Could Adopting 2 Children in 2010/2011 be Free?

Could adopting 2 children at the same time in 2010/2011 be entirely free? Yes! Well, nearly if your income meets the guidelines and you choose a country program in the right price range.

As the entire adoption community knows by now, the adoption tax credit will now be a tax refund for adoptions finalized in 2010 and 2011! This is incredible news for children in orphanages everywhere. It gives them a much greater chance of finding adoptive families, now that parents will be refunded for a good chunk of the fees involved when adopting.  Even if your tax liability is zero, you will get a refund check from the IRS for your adoption related expenses.

The refund amount for adoptions finalized in 2010 is $13,170. The refund amount for adoptions finalized in 2011 is $13,360. All of this expires on December 31, 2011. If anyone out there is waiting for ‘the right time’ to adopt financially, the time is right now. Adoption is a long process, and the entire adoption needs to be finalized by the end of 2011 to qualify for a refund.

Adopting 2 children at the same time could end up being very close to fee free. I am not a tax expert, but as far as I can tell, families whose modified adjusted gross income is less than $182,520* can claim $13,360 per child. I assume this means that adopting 2 children results in a refund of $26,720. The cost of adopting 2 children from Ethiopia is about $27,000. The cost of adopting 2 children independently from Ukraine is about $28,000. This means that the total out of pocket expenses for adopting 2 children could be as little as $1,000.

I’m happy to help families research costs of other country programs, just ask. There are many other countries in that price range, but I only mentioned two as a quick example.

*Note – for tax year 2011, families with an income between $185,210 – $225,210 are still eligible for a tax credit/refund, but not for the full amount. Incomes over $225,210 are not eligible.

See also Adoption Tax Credit

See also the Journal of Accountancy.


Filed under Other Topics

4 responses to “Could Adopting 2 Children in 2010/2011 be Free?

  1. Hi!

    I have been trying to figure this adoption tax credit out for a LONG time and it looks like you may be able to help me.

    My husband is a pastor, therefore is considered self-employed, and we have little “taxable” income. From what I’ve heard, we wouldn’t have been able to benefit from the tax credit as it was last year…but we may be able to from the revision.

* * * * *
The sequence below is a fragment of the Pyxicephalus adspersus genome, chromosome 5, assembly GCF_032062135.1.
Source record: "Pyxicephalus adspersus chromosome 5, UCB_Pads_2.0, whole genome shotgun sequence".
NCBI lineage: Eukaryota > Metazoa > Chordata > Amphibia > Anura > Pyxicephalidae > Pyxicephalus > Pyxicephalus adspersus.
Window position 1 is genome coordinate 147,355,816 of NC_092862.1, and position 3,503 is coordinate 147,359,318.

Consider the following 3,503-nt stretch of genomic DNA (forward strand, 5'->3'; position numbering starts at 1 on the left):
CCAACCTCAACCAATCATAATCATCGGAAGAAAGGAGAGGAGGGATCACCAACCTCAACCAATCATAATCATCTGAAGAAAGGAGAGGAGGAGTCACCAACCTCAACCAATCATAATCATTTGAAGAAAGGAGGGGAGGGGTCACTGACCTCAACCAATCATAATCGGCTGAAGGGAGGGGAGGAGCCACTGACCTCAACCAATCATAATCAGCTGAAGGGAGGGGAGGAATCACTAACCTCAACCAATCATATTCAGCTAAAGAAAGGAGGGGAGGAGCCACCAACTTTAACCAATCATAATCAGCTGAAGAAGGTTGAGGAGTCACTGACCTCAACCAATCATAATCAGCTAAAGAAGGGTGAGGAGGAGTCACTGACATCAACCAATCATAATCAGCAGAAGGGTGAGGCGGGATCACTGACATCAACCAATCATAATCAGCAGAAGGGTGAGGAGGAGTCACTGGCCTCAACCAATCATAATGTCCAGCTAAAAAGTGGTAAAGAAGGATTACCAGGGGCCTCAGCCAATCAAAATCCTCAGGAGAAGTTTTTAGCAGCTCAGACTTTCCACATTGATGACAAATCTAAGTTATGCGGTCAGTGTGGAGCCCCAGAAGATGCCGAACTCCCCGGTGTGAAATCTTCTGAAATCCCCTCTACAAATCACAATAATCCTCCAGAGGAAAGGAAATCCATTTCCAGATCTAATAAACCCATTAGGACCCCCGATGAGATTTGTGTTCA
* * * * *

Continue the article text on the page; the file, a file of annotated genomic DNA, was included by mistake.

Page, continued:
Also, we will not be able to pay out-of-pocket for our adoption. We will be taking an interest-free loan and applying for grants (unless God supplies ALL of the money). Would we be able to get the “refund” to apply towards out loan, even though we didn’t pay “out-of-pocket”?

    Thanks for your insight.


    • Hi Christie,

      Great news! I believe you will be refunded for all of your adoption expenses (up to the amount mentioned in the post) excluding grant money. I think a loan is considered an out of pocket expense because you need to pay that back, which comes out of your pocket 😉 Grant money does not come out of your pocket, it comes out of the organization’s pocket. Here is a further explanation about a non-refundable tax credit (what the adoption tax credit was in 2009 and previous years) vs a refundable tax credit (for adoptions finalized in 2010 and 2011).

  2. Lisa

    Where did you get those costs on Ethiopia and Ukraine? We are looking at Ethiopia and Russia (2 children) and coming up with about $39ooo for either country.

    • I get the figures for Russia here: ($28K + $4K additional child from same orphanage). Keep in mind that my figures are for HIV ADOPTION, not for a healthy infant adoption. The most reasonable agency I have found for special needs Russian adoption is Hand In Hand. Costs in Russia vary by region, with Moscow being the most expensive.

      I get the figures for Ukraine here: ($24K + $4K additional child from same orphanage). Reece’s Rainbow is the best way I have found to adopt HIV+ children from this country.

      I got the figures for Ethiopia from the Yahoo HIV Adoption group. I made an inquiry with the group and a couple of different families got back to me about their total costs for adopting 2 children (at least one of which had HIV). I took the average from those 2 figures (which were in the same ballpark). However, that was before Ethiopia was a 2 trip program, so chances are good that costs are now higher than when I wrote this blog post.

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